I worked very hard to refrain from guffawing.

Charlotte (Waltzing Matilda) said...


Same thing happened to my husband at a church in Seattle on our honeymoon! We were all about happiness and lovey doveyness. It was our honeymoon!!! This man was African-American and I'm pretty sure he labeled us as racist just because we folded our hands during the Our Father.

Anonymous said...

After returning to attending Mass after a hiatus, it was surprising to notice all the hand-holding and indeed a little strange at first. But, now I hold hands if the person next to me looks like they need their hand held. I don't choose to hold hands during the Our Father, and it's perfectly fine with me if I have to tell the other person I cannot hold their hand, even during the Sign of Peace due to a cold, pain, arthritis, or feeling introverted.


priest's wife said...

I'm with you, Red Cardigan!

Siarlys Jenkins said...

On the few occasions I have been to mass, including St. Mary Maytag in SF, as well as smaller churches of more traditional architecture, I don't recall any handholding, spontaneous or directed. Beyond that, I cannot speak of the mass, since I am not Roman Catholic.

There was no handholding to speak of in the Presbyterian church in which I was raised. There is handholding during prayer, including what we quaintly call "The Lord's Prayer" at the Methodist church I currently belong to -- a matter of local consensus, not denominational doctrine. I appreciate it. I've never heard anyone object.

However, Erin's point that it is rude to insist on someone taking or partaking of something they do not wish to or should not partake of, is one that speaks to me. There are churches, social groups, well-meaning social engineers of various types, who want us to "just try" their preferred ritual du jour. I am quite firm about declining.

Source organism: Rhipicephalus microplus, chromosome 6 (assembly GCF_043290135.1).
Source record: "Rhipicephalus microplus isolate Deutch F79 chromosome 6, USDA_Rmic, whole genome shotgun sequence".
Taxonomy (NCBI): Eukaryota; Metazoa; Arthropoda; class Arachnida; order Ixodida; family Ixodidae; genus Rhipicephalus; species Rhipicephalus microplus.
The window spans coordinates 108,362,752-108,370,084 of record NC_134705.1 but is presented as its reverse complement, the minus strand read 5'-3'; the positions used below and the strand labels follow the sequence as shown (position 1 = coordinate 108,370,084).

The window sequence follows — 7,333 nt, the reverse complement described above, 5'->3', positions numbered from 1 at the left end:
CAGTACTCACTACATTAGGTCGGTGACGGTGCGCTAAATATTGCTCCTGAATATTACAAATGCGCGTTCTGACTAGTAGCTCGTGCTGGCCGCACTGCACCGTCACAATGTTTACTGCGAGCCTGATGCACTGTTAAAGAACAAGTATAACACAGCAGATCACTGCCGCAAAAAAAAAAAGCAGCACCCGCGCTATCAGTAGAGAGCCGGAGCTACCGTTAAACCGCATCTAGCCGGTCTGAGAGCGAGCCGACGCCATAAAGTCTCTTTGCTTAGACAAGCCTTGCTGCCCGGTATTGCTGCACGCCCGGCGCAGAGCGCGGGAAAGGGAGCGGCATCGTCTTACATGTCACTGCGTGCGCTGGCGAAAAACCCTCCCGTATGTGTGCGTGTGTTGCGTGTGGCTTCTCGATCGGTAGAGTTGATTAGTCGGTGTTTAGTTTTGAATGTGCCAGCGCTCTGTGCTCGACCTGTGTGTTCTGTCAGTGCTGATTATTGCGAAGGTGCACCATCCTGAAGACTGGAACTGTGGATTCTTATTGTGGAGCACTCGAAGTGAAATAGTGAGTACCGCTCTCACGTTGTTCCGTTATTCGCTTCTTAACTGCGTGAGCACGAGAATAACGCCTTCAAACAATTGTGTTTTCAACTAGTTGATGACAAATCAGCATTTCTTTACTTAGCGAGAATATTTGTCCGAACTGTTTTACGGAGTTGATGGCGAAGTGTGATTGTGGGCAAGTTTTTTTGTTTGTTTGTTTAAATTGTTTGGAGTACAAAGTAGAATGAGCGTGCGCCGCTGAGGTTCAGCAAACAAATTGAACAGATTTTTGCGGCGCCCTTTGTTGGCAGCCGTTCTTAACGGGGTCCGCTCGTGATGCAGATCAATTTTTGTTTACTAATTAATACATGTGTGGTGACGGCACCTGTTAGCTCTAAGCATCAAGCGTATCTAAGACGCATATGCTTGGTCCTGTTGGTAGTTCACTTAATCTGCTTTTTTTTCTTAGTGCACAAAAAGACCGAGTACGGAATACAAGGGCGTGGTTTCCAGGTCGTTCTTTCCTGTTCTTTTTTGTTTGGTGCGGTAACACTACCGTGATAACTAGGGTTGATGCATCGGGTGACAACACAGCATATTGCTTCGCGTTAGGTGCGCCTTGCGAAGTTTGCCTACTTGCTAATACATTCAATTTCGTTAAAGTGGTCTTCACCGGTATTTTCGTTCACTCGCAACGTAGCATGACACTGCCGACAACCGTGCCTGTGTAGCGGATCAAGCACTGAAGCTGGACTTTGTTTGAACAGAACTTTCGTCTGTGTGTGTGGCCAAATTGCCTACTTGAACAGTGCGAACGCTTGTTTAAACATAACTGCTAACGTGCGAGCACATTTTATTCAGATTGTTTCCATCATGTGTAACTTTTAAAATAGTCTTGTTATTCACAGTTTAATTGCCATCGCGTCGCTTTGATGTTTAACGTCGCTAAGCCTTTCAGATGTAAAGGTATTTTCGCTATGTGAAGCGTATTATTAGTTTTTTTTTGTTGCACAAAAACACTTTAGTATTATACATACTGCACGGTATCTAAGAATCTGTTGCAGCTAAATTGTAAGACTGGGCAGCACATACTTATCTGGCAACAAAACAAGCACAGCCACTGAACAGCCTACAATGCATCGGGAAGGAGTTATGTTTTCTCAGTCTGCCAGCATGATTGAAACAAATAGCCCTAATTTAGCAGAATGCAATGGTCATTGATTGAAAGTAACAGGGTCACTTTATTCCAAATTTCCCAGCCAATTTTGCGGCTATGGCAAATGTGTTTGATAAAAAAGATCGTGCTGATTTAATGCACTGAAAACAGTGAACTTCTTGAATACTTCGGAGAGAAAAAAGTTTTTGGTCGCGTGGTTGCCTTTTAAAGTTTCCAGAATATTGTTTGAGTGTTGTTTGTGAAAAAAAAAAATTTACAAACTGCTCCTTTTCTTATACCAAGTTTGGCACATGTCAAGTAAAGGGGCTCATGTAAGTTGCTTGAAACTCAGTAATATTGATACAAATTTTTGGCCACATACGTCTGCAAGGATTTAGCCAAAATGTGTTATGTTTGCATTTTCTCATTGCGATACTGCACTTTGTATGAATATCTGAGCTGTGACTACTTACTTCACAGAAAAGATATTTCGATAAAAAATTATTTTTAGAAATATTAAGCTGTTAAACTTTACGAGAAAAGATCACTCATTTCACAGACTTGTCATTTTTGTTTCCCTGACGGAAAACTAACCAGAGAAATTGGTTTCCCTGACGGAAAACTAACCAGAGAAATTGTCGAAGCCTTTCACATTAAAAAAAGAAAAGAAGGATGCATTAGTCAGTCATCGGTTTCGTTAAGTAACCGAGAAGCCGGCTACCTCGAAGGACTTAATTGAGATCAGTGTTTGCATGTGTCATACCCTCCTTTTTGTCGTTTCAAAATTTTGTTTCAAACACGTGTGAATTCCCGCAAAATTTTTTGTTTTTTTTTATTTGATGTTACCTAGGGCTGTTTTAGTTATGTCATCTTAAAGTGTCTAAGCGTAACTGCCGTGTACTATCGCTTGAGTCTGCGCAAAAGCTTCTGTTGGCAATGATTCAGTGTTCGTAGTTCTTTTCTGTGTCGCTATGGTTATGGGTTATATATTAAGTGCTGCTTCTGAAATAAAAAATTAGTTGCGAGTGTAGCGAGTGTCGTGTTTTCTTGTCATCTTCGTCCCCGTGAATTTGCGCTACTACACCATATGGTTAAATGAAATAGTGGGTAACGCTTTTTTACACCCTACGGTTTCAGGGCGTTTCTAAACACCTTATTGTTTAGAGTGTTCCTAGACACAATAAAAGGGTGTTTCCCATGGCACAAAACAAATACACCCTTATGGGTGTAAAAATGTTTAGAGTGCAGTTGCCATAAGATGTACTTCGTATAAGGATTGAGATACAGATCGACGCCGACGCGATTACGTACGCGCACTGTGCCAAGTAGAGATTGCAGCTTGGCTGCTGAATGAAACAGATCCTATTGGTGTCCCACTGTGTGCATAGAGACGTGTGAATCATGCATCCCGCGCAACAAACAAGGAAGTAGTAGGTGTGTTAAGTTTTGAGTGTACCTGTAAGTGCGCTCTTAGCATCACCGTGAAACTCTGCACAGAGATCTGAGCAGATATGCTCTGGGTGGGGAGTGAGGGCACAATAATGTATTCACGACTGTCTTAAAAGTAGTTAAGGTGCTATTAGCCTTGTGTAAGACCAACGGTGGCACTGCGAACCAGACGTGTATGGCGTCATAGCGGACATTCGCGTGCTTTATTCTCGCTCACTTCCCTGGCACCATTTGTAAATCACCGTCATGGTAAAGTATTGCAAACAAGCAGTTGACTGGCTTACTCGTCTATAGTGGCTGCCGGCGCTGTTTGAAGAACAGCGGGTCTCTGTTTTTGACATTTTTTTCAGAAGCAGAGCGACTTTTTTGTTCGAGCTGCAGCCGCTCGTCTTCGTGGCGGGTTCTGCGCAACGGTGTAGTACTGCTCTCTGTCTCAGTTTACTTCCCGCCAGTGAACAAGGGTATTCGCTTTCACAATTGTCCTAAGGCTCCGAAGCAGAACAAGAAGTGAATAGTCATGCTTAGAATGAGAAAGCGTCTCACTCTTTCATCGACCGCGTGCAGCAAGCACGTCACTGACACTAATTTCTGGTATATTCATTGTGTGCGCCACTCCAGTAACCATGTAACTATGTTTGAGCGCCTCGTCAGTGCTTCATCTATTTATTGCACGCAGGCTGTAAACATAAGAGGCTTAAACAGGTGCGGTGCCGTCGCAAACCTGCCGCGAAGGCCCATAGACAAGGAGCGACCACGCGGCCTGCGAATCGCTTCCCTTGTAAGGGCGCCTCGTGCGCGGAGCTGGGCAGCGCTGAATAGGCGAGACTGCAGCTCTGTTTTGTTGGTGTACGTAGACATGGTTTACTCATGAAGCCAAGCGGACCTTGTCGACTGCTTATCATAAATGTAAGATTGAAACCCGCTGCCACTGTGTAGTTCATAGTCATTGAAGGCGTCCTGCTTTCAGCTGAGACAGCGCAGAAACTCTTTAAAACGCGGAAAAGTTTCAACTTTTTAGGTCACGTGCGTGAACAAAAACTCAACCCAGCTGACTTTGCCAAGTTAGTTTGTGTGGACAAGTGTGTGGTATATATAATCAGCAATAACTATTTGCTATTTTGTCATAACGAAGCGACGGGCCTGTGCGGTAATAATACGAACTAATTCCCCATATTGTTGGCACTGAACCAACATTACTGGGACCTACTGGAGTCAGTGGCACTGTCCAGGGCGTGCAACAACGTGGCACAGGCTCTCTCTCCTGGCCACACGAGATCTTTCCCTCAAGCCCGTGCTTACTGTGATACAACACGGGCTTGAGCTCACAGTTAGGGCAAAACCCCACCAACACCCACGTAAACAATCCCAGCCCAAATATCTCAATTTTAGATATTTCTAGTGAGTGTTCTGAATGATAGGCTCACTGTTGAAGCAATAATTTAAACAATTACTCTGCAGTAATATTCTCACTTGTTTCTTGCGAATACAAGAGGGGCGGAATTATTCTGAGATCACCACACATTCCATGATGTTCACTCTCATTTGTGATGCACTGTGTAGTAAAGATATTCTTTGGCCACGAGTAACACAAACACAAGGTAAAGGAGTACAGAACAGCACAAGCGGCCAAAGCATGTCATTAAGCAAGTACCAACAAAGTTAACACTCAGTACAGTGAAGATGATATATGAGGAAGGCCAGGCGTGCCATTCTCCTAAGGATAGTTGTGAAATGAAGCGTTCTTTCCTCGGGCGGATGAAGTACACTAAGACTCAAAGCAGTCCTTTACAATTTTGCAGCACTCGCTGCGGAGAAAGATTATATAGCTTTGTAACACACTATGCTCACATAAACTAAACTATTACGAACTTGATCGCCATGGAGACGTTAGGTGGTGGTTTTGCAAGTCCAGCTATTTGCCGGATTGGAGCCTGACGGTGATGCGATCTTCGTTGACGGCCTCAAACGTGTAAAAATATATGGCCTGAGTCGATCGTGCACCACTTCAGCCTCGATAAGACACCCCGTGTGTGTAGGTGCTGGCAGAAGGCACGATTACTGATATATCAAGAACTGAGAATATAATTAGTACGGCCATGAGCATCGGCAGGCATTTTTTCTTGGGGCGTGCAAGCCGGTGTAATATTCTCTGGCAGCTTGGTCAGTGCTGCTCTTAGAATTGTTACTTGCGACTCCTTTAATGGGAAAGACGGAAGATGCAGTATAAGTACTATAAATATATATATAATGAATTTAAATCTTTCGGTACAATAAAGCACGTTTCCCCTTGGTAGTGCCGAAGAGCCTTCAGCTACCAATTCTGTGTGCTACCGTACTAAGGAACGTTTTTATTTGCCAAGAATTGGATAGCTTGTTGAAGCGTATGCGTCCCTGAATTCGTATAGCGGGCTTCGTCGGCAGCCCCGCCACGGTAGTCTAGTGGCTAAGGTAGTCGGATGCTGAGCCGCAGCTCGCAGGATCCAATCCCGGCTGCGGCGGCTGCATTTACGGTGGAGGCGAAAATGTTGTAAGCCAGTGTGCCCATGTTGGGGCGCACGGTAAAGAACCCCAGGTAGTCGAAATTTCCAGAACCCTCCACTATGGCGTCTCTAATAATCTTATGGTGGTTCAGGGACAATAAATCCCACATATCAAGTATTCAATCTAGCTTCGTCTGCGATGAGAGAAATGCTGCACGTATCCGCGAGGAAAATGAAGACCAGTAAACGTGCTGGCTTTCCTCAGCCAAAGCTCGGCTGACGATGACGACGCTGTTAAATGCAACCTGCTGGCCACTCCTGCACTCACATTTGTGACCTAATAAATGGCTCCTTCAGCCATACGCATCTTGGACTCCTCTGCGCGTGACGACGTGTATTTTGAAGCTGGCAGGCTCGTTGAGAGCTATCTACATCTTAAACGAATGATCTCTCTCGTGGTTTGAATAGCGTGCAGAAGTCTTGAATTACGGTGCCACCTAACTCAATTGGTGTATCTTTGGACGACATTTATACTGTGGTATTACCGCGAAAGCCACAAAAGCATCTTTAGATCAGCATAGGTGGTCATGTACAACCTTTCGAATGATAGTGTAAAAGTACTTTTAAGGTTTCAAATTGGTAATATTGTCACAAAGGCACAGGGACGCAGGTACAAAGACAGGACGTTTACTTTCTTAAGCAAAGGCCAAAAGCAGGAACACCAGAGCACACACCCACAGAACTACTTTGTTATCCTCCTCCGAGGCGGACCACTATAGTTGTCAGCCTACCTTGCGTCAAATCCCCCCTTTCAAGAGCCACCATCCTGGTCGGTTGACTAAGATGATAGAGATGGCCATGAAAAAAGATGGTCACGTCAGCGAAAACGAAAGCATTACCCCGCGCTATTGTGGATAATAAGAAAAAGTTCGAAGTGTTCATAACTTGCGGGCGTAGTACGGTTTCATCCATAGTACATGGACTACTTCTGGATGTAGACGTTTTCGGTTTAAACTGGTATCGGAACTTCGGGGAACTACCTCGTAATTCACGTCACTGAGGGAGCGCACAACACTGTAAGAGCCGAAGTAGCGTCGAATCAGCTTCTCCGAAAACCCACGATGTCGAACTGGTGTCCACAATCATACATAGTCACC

Siarlys Jenkins said...

Nobody knows how they did communion in the Upper Room in Jerusalem, or for a century or two thereafter. Any old document anyone can provide only shows how some groups of Christians did it. We don't know for a fact that Paul or Peter ever made a regular practice of it.

As to holding hands, I joined a church some years ago where the pastor regularly began the main prayer (shortly before the sermon) by calling on everyone to "take your neighbor's hand." I appreciated it. It give me a sense of belonging and connection.

I once had to let go of my neighbor's hand, because my other neighbor's young child had fallen asleep in my lap and was about to fall over onto the floor. While I caught the child, the neighbor I disconnected from put her hand on my shoulder. So the connection was not broken.

I agree in principle though that religious ritual should not put peer pressure on people to engage in practices they are not comfortable with. I can think of a few I have refrained from.